DNA profiles are stored in a database with additional information such as the name of the suspect and the place where the sample was collected among other variables. This personal data can be obtained from the database and linked to information contained in other databases, thus giving more weight to the evidence linking an individual to a certain crime (Williams and Johnson 547). It also goes without saying that if individuals’ DNA profiles are contained in a database, they are ultimately suspects for crimes that may occur in future.
GeneWatch UK. DNA databases and human rights. 2011. Web.
Genomics.energy.gov. DNA forensics. genomics.energy.gov. 2009. Web.
Linacre, Adrian. The UK National DNA Database. The Lancet 361; (2003): 1841-1842. Print.
M’Charek, Amade. “Silent witnesses, articulate collective: DNA evidence and the inference of visible traits.” Boiethics 22.9; (2008): 519-528. Print.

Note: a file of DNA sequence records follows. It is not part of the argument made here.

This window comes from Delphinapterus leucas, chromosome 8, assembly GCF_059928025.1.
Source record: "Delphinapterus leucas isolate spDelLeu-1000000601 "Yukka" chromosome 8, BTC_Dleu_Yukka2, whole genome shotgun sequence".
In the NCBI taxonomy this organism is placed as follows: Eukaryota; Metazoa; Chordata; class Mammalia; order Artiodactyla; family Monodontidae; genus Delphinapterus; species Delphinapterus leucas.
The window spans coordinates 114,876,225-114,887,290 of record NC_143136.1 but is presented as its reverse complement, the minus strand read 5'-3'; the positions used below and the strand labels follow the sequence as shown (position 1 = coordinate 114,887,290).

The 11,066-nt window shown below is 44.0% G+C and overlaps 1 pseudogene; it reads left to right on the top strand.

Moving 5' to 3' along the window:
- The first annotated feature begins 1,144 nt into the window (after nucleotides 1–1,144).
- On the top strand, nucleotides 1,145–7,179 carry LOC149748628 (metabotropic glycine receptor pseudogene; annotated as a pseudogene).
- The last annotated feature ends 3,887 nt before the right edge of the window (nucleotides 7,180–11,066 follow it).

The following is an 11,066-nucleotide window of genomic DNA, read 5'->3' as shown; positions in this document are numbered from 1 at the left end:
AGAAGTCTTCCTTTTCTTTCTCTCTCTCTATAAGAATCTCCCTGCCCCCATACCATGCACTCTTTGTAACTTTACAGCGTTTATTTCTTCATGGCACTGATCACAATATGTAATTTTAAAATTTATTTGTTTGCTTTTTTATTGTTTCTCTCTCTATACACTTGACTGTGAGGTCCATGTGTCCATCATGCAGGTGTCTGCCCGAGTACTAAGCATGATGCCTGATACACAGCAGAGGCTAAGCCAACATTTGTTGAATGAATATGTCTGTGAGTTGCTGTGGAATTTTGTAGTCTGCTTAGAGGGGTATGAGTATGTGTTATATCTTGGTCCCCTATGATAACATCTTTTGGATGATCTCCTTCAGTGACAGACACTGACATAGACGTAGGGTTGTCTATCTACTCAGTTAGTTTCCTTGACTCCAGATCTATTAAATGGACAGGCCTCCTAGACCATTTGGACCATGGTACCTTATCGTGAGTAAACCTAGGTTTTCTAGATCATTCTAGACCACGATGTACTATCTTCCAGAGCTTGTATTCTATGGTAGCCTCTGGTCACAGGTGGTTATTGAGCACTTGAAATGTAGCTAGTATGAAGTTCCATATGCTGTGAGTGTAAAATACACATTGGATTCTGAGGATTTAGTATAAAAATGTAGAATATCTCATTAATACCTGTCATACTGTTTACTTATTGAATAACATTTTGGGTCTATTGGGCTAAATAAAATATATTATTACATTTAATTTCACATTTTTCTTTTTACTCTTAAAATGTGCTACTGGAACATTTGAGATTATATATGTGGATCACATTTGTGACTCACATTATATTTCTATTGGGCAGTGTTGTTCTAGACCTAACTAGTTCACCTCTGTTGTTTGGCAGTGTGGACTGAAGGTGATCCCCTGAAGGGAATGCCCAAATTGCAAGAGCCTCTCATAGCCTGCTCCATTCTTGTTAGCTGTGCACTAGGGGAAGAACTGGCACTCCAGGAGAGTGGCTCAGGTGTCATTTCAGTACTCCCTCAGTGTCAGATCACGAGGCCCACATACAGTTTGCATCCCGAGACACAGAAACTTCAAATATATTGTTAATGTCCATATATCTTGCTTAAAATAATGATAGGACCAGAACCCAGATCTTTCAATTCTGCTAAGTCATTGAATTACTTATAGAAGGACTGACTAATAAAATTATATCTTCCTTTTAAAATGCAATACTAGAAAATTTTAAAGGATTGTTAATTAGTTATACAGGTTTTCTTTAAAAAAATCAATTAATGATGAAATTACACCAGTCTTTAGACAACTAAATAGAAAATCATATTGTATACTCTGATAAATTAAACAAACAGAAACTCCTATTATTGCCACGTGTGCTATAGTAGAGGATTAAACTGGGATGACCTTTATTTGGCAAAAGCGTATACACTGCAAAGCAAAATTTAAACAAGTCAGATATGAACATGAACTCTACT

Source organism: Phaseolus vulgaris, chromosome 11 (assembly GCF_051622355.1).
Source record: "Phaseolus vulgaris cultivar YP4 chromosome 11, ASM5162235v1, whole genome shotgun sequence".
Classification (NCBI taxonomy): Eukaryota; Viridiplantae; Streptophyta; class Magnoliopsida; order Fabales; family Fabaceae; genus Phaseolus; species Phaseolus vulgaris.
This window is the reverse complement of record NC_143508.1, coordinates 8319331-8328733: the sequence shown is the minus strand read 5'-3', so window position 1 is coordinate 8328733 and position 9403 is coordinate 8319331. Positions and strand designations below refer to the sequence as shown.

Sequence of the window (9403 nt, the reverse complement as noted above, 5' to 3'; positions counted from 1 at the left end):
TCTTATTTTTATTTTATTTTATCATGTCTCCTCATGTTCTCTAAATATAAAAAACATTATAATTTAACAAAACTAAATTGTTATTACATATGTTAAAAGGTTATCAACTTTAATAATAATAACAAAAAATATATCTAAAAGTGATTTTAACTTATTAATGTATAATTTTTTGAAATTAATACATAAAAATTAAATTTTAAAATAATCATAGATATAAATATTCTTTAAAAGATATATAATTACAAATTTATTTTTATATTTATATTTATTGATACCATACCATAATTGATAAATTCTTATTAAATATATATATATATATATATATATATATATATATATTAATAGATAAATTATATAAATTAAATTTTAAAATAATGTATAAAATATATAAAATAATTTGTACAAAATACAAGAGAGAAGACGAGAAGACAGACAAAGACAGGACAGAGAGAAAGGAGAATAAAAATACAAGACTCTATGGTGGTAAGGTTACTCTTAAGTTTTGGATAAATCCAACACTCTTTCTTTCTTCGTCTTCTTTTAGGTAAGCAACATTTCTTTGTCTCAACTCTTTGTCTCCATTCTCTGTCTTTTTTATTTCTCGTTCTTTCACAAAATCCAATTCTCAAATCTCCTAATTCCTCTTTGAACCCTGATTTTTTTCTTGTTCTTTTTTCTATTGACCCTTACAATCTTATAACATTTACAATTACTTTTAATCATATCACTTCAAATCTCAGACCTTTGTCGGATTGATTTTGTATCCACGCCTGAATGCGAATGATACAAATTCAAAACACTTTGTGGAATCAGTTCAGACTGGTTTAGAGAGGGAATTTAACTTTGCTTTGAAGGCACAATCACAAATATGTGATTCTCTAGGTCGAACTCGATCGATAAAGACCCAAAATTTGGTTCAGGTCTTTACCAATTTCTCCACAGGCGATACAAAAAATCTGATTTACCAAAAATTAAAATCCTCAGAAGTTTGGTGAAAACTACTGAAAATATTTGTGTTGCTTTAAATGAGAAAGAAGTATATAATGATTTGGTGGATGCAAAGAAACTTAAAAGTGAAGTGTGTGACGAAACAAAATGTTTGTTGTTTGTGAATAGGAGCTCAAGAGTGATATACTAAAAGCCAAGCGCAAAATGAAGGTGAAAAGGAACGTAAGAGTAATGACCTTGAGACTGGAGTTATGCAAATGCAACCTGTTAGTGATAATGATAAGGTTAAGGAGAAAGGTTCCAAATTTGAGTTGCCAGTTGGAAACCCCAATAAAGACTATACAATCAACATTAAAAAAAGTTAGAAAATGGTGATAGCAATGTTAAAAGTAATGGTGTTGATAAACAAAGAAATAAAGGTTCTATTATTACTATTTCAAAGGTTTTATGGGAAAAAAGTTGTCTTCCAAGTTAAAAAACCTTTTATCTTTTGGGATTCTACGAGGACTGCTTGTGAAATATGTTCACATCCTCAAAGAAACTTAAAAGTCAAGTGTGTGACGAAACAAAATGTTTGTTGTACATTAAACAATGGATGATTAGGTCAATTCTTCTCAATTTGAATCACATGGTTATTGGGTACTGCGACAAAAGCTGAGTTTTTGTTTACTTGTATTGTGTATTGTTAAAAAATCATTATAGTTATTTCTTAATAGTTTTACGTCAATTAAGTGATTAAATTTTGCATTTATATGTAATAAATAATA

Varsha. “DNA fingerprinting in the criminal justice system: an overview.” DNA and Cell Biology 25.3; (2006): 181-188. Print.
Wallace, Helen. The UK National DNA Database: Balancing crime detection, human rights and privacy. EMBO Reports 7; (2006): S26 – S30. Print.
Weekes, Rob. DNA database for criminals. International debate education association. 2009. Web.
Williams, Robin and Johnson, Paul. “Inclusiveness, effectiveness and intrusiveness: issues in the developing uses of DNA profiling in support of criminal investigations.” Journal of Law, Medicine & Ethics 33.3; (2005): 545-558. Print.